Before I owned a business, I couldn't stand pre-orders. As an average American consumer I had a very healthy desire for instant gratification - I didn't want to wait months for something to arrive - I wanted it right away. Furthermore, with the fast pace of the fashion world picking up trends and dropping them faster than I could keep track of, my desire to fit in with my peers just didn't have time to spare.
When I first started this business, I was very sure that I would never do a pre-order; I didn't want people to close their browser tab in frustration and go buy a similar product from someone else. I was so naive. I soon learned a few lessons that slowly changed my mind - these are the reasons that we now choose to do pre-orders at Line + Tow.
1. Guessing at inventory is bad for business - and the planet. If you have ever tried to guess what things people might want, then you know that it is difficult. Think about browsing a sale rack and seeing a ton of one garment that just didn't take off, or a ton of garments in one size and none in the other sizes - sound familiar? These sales racks are a visual representation of how difficult it is to try to predict what people want. Additionally, the clothing that doesn't sell is not only a waste of money, but a waste of resources and a source of waste in itself. The financial impact of this is less of an issue for large stores like Target, but for a small business like us, it can be devastating. The beauty of the pre-order system is that you can minimize these errors and give everyone the size they want. The business isn't left with product they cant sell, and nothing is wasted in the process.
2. Running a company is expensive. Before we can get products in your hands, we need to pay a lot of people along the way. There are the obvious costs, such as fabric and labor, and then the not so obvious costs such as buttons, tags, shipping from Guatemala to the US, paying to have each pattern graded to different sizes, software costs, advertising, rent, shipping materials and more. Typically, we can cover all of our day to day costs, however, when we need to make a big purchase, it can knock us off balance. The best example of this is when we need to purchase more fabric. Minimum quantities are pretty large when you work with an industrial level factory, and to get the two styles of fabric that we need, the minimum cost is ~ $7,000. If we are able to sell product before we buy the fabric, then we are able to afford the fabric, however, if we were to use our normal funds to purchase the fabric beforehand, we would be cutting it rather close. After paying for fabric, notions, manufacturing, and shipping costs, without the pre-sale system, we still haven't sold any products - and we would have to guess at sizing which leaves us at a larger financial risk as stated above. Now, enter the pre-sale model - everything is payed for in advance, there is very little risk to us or our makers, everyone gets the size they want, and nothing is wasted.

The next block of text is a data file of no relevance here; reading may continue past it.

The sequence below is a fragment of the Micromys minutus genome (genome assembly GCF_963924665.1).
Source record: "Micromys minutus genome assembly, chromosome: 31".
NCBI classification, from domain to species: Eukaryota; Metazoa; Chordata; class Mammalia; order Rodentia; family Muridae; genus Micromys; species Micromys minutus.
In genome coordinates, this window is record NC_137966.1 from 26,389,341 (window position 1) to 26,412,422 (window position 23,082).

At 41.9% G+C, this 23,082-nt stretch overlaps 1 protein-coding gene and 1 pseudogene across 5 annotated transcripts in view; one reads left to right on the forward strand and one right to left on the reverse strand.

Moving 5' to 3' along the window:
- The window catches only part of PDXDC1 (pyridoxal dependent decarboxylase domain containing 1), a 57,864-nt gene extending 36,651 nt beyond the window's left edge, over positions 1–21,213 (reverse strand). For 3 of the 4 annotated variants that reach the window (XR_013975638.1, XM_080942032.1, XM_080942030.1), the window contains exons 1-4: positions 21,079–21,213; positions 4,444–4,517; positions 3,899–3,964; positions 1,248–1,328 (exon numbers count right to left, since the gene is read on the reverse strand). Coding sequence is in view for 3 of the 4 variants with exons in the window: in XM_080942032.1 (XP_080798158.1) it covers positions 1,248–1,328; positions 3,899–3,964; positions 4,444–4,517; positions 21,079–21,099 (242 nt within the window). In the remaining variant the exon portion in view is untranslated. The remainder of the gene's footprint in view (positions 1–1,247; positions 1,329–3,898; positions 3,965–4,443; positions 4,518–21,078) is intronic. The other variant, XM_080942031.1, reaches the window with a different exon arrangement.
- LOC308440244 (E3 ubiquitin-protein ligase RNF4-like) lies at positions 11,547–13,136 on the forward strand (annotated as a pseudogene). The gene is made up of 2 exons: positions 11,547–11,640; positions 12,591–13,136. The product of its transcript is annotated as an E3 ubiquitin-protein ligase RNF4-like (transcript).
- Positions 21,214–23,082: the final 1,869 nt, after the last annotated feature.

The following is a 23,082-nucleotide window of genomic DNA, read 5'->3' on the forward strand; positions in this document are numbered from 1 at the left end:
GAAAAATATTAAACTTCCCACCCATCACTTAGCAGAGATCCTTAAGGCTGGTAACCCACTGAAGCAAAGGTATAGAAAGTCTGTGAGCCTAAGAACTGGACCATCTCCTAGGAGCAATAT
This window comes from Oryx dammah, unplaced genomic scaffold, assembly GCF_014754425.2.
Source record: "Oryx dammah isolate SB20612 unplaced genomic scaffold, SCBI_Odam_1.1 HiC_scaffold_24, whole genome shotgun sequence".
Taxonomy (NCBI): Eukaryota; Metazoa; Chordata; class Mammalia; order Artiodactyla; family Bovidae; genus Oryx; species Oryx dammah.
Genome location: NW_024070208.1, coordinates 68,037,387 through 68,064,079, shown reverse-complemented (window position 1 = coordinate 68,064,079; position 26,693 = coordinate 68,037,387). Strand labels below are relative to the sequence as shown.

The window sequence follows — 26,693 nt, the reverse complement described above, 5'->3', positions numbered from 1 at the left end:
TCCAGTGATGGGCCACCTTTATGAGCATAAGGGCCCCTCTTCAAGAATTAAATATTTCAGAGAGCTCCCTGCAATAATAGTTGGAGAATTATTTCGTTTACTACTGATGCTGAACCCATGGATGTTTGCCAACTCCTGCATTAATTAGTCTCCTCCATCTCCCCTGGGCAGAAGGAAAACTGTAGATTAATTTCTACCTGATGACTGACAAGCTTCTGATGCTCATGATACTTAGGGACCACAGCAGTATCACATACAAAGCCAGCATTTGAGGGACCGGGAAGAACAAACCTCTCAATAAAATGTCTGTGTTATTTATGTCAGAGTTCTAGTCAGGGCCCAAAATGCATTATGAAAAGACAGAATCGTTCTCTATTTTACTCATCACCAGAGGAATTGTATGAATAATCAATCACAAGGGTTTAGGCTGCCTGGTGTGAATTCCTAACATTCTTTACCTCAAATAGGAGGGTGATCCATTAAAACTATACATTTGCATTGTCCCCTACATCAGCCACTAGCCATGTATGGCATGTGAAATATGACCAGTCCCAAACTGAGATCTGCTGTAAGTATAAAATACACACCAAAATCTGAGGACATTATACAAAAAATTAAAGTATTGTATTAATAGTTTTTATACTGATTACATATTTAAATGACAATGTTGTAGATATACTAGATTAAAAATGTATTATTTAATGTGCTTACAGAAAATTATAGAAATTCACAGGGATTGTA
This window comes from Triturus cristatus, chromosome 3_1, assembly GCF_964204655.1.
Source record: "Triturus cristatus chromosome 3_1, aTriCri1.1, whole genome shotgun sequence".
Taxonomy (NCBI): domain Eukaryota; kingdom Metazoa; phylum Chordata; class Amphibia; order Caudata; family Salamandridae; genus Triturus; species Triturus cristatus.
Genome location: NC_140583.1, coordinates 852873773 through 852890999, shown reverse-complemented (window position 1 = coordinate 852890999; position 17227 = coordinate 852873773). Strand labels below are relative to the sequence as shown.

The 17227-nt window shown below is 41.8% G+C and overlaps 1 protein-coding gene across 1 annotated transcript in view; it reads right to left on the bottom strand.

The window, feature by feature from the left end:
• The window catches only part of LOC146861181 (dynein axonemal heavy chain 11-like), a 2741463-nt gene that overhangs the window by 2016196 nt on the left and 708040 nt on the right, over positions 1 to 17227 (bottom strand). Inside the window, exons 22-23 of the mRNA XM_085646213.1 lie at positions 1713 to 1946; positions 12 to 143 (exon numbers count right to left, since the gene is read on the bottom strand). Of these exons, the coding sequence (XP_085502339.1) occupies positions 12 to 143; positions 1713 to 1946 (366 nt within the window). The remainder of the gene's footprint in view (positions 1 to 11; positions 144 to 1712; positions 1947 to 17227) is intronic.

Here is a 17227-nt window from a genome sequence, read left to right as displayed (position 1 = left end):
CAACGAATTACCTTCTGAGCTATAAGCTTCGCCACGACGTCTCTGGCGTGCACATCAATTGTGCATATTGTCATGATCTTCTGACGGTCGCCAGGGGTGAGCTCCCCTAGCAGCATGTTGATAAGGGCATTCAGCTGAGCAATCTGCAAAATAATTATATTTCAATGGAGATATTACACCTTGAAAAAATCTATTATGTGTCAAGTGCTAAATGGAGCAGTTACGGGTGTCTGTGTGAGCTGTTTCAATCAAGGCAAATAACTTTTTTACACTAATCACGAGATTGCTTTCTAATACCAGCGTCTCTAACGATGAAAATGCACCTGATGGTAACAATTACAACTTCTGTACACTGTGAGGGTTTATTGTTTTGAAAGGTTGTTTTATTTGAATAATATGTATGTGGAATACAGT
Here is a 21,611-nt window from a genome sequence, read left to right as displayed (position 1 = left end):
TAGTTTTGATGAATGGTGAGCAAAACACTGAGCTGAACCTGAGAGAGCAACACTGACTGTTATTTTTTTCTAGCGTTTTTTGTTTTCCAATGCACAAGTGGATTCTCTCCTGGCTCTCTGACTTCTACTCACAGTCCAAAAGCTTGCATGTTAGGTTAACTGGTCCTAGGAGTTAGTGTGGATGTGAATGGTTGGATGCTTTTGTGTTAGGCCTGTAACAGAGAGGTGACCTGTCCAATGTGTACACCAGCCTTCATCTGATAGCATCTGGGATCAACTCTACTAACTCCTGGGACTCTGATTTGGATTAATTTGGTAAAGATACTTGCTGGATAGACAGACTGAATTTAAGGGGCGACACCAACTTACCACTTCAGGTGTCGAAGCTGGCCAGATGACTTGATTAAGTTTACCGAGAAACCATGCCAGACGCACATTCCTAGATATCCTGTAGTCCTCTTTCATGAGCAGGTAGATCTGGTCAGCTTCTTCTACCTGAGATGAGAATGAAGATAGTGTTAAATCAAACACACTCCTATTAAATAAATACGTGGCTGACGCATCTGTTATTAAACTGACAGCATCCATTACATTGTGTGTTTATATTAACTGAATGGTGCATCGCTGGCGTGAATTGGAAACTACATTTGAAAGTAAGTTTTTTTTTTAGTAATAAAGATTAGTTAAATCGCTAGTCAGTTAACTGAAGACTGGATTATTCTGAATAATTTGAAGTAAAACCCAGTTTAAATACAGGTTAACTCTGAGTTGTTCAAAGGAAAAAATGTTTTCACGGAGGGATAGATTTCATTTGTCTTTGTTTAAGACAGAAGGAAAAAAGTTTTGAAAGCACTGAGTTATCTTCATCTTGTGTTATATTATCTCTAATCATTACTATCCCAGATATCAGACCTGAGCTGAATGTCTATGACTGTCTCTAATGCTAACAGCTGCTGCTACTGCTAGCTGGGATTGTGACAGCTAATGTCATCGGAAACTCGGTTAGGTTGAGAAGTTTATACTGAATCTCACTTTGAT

3. Not everyone will like you, and that's OK. Our model is at Line + Tow is based around taking our time to produce quality products. There are a lot of people who get that goal and support us because of it. There are also a lot of people who won't understand this goal and choose to buy a similar product from another company. This is just one of the many truths of owning a business and because we believe in this model we are going to proudly continue to do our business this way. We choose not to change our morals and standards to those of people who's morals and standards differ from ours. we are confident in our product and know that the right customers will be to.
Of course we wish that we didn't have to do pre-orders, however as a developing company, they happen to be a good fit. If you chose to support our pre-order, or have supported on in the past, thank you. You have helped fund our business and made it possible for us to provide work to our partners in Guatemala. If the pre-order is something you still don't get, then that's OK we are just glad that you made it this far.
As usual, if you have any questions, don't hesitate to comment below or reach out at firstname.lastname@example.org. Thank you!